• 32 bits float per channel (4 × 32 bits) – using 4 times as much memory.

Images higher than 8 bits per channel will be converted into a float on loading into Blender.


Used to reduce the size of the image file. How this is done may vary depending on the file format and settings used.


Similar to Compression but is used for JPEG based file formats. The quality is a percentage, 0% being the maximum amount of compression and 100% is no compression.

Save As Render

Save image with render color management. For display image formats like PNG, apply view and display transform. For intermediate image formats like OpenEXR, use the default render output color space.


The Copy checkbox will define if the data-block will reference the newly created file or the reference will be unchanged, maintaining it with the original one.

Color Space

To specify the color space of the source file.

The list of color spaces depends on the active OCIO config. The default supported color spaces are described in detail here: Default OpenColorIO Configuration


Note, Cineon, DPX, OpenEXR, and Radiance HDR image types default to being saved in a linear color space.

Format Details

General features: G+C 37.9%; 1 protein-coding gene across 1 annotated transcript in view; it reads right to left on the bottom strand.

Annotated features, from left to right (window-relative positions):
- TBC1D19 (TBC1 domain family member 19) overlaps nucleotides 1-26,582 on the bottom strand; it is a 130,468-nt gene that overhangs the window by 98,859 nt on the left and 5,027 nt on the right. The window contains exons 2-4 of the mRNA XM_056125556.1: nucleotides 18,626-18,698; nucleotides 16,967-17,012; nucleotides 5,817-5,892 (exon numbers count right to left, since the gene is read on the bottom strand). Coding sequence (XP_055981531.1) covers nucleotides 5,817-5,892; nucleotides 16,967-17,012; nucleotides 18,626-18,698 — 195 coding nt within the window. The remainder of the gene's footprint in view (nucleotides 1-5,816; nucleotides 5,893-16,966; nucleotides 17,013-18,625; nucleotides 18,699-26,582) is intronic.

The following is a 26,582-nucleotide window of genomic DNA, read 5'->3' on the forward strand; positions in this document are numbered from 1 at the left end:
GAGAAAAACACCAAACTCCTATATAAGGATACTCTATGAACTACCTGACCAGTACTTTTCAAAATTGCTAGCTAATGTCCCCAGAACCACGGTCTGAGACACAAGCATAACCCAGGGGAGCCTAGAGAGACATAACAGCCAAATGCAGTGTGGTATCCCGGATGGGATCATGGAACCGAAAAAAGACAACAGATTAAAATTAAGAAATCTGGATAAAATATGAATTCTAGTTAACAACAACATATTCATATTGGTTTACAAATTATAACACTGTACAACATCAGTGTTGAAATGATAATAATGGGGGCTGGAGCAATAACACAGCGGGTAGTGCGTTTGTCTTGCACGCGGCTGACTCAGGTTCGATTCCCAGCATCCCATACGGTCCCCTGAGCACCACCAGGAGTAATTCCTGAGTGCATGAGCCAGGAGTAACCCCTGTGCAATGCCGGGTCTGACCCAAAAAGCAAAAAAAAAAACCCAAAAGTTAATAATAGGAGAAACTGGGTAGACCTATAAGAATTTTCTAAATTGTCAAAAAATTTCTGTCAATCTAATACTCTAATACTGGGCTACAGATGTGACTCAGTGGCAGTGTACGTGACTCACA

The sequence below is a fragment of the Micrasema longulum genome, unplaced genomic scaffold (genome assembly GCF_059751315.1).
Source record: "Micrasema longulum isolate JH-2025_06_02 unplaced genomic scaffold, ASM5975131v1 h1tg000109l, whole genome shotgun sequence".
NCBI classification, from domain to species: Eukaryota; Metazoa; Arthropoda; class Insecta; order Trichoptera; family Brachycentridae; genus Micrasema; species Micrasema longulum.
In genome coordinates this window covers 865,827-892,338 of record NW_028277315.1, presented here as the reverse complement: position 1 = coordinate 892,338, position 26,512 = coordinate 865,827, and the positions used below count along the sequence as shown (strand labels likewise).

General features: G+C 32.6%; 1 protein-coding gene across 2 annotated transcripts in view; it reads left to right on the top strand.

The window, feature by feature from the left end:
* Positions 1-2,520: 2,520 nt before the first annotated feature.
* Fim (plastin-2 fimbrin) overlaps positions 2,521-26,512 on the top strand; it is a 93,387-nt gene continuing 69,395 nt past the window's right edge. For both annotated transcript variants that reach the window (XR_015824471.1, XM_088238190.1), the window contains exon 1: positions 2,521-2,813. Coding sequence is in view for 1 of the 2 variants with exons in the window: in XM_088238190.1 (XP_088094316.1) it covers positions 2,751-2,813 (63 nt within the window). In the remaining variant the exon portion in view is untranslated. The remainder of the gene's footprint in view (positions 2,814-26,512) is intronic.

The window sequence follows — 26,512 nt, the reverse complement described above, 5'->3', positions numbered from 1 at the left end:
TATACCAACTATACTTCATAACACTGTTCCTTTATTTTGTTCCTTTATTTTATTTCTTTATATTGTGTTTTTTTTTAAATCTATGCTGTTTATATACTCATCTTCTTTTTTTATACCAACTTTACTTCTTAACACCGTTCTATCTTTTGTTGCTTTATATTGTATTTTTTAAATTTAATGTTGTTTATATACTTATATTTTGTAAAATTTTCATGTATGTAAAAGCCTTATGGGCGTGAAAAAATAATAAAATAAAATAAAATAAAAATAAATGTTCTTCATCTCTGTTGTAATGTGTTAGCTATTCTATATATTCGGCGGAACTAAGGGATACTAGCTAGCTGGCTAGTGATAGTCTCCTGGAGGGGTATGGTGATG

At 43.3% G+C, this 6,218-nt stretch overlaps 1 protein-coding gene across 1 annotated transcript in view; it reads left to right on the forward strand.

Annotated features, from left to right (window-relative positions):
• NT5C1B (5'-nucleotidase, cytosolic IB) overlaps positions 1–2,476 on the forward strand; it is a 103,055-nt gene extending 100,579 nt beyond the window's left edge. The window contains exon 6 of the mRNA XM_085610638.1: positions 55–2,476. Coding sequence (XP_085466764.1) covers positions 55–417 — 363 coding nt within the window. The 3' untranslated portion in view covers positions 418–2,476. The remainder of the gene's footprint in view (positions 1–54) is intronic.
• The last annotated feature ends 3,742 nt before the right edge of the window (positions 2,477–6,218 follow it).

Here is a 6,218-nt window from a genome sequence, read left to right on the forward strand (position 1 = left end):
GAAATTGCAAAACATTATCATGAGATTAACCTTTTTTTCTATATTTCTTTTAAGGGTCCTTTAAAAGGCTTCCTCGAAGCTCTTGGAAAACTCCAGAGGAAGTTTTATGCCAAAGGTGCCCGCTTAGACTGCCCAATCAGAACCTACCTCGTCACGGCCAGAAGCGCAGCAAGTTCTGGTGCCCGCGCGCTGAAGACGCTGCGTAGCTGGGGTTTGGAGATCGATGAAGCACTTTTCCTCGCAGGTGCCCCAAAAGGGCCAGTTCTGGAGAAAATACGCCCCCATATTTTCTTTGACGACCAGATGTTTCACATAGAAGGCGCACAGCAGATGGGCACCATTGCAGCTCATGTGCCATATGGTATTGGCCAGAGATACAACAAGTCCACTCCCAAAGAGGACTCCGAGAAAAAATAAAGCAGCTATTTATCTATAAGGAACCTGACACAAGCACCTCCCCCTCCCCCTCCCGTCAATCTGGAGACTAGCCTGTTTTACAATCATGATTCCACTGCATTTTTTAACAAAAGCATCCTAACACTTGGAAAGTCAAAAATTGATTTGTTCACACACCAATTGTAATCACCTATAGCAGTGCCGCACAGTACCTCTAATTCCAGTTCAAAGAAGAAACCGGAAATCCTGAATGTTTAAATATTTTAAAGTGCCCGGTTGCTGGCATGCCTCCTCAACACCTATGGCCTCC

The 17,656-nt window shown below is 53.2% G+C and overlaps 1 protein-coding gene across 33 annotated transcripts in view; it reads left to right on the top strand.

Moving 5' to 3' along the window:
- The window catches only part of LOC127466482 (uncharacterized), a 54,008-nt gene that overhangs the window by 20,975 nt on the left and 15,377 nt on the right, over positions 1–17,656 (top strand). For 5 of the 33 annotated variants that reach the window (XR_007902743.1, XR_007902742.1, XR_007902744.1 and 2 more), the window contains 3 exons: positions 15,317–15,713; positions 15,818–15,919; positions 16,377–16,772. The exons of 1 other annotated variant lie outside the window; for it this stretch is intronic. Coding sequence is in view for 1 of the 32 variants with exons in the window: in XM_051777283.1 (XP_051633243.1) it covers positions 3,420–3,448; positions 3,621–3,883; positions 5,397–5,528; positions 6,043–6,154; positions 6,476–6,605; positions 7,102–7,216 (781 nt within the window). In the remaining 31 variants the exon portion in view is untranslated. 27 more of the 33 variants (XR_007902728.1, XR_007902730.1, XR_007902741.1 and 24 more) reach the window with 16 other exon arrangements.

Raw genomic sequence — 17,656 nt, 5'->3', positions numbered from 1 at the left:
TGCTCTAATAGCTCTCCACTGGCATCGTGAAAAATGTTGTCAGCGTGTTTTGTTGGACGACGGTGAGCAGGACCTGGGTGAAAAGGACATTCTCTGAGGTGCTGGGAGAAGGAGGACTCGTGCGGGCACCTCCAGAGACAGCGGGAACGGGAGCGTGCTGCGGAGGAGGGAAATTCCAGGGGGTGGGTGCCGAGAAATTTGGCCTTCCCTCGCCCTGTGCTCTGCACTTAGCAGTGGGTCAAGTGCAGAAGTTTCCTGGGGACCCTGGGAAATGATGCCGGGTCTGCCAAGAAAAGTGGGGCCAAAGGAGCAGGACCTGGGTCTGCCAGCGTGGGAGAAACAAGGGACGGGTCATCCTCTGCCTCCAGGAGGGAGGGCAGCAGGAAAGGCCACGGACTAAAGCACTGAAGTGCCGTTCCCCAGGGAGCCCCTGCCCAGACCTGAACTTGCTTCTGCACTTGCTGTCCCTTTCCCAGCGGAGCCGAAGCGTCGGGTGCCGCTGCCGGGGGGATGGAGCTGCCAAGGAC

Cineon & DPX

Cineon is Kodak’s standard for film scanning, 10 bits per channel and logarithmic. DPX has been derived from Cineon as the ANSI/SMPTE industry standard. DPX supports 16-bit colors/channels, linear as well as logarithmic. DPX is currently a widely adopted standard used in the film hardware/software industry.

DPX as well as Cineon only stores and converts the “visible” color range of values between 0.0 and 1.0 (as a result of rendering or composite).


ILM’s OpenEXR has become a software industry standard for HDR image files, especially because of its flexible and expandable structure.

An OpenEXR file can store multiple layers and passes. This means OpenEXR images can be loaded into a Compositor keeping render layers and passes intact.

Output Options

Available options for OpenEXR render output are:

Color Depth

Half saves images in a custom 16 bits per channel floating-point format. This reduces the actual “bit depth” to 10-bit, with a 5-bit power value and 1-bit sign.

Float (Half), Float (Full)


Lossy algorithm from Pixar, converting 32-bit floats to 24-bit floats.


Standard lossless compression using Zlib, operating on 16 scanlines at a time.


Lossless wavelet compression. Compresses images with grain well.


Run-length encoded, lossless, works well when scanlines have same values.


Standard lossless compression using Zlib, operating on a single scanline at a time.


JPEG-like lossy algorithm from DreamWorks; compresses blocks 32 scanlines together.


Same as DWAA but compresses blocks of 256 scanlines.


On rendering animations (or single frames via command line), Blender saves the same image also as a JPEG, for quick preview or download.

Radiance HDR

Radiance is a suite of tools for lighting simulation. Since Radiance had the first (and for a long time the only) HDR image format, this format is supported by many other software packages.

Radiance .hdr files store colors still in 8 bits per component, but with an additional (shared) 8-bit exponent value, making it 32 bits per pixel.